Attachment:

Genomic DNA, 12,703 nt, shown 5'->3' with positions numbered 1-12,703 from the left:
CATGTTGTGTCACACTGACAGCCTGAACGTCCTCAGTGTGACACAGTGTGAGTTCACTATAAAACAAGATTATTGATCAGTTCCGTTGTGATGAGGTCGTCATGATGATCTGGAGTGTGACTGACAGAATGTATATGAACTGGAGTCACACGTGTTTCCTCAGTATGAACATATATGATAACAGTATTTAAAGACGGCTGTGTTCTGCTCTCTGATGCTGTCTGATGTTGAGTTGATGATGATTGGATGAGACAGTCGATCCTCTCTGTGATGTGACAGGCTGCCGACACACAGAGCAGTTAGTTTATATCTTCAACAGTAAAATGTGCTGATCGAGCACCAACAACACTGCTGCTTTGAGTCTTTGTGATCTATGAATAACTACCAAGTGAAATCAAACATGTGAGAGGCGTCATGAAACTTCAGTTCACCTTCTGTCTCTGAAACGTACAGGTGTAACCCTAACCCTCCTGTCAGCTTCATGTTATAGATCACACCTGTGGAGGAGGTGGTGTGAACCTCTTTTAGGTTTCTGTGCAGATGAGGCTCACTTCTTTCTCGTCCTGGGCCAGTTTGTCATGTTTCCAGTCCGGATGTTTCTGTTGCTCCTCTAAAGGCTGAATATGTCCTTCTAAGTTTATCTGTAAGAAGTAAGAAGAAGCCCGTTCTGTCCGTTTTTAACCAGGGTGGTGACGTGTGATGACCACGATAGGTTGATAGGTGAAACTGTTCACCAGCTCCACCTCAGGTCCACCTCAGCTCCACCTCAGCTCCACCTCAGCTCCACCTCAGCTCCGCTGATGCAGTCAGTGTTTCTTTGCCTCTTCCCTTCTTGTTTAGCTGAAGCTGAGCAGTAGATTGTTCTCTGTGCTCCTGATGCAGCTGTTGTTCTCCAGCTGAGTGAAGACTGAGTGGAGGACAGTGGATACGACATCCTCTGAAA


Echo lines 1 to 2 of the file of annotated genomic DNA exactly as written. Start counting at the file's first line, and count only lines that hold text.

Genomic DNA, 12,703 nt, shown 5'->3' with positions numbered 1-12,703 from the left:
CATGTTGTGTCACACTGACAGCCTGAACGTCCTCAGTGTGACACAGTGTGAGTTCACTATAAAACAAGATTATTGATCAGTTCCGTTGTGATGAGGTCGTCATGATGATCTGGAGTGTGACTGACAGAATGTATATGAACTGGAGTCACACGTGTTTCCTCAGTATGAACATATATGATAACAGTATTTAAAGACGGCTGTGTTCTGCTCTCTGATGCTGTCTGATGTTGAGTTGATGATGATTGGATGAGACAGTCGATCCTCTCTGTGATGTGACAGGCTGCCGACACACAGAGCAGTTAGTTTATATCTTCAACAGTAAAATGTGCTGATCGAGCACCAACAACACTGCTGCTTTGAGTCTTTGTGATCTATGAATAACTACCAAGTGAAATCAAACATGTGAGAGGCGTCATGAAACTTCAGTTCACCTTCTGTCTCTGAAACGTACAGGTGTAACCCTAACCCTCCTGTCAGCTTCATGTTATAGATCACACCTGTGGAGGAGGTGGTGTGAACCTCTTTTAGGTTTCTGTGCAGATGAGGCTCACTTCTTTCTCGTCCTGGGCCAGTTTGTCATGTTTCCAGTCCGGATGTTTCTGTTGCTCCTCTAAAGGCTGAATATGTCCTTCTAAGTTTATCTGTAAGAAGTAAGAAGAAGCCCGTTCTGTCCGTTTTTAACCAGGGTGGTGACGTGTGATGACCACGATAGGTTGATAGGTGAAACTGTTCACCAGCTCCACCTCAGGTCCACCTCAGCTCCACCTCAGCTCCACCTCAGCTCCACCTCAGCTCCGCTGATGCAGTCAGTGTTTCTTTGCCTCTTCCCTTCTTGTTTAGCTGAAGCTGAGCAGTAGATTGTTCTCTGTGCTCCTGATGCAGCTGTTGTTCTCCAGCTGAGTGAAGACTGAGTGGAGGACAGTGGATACGACATCCTCTGAAA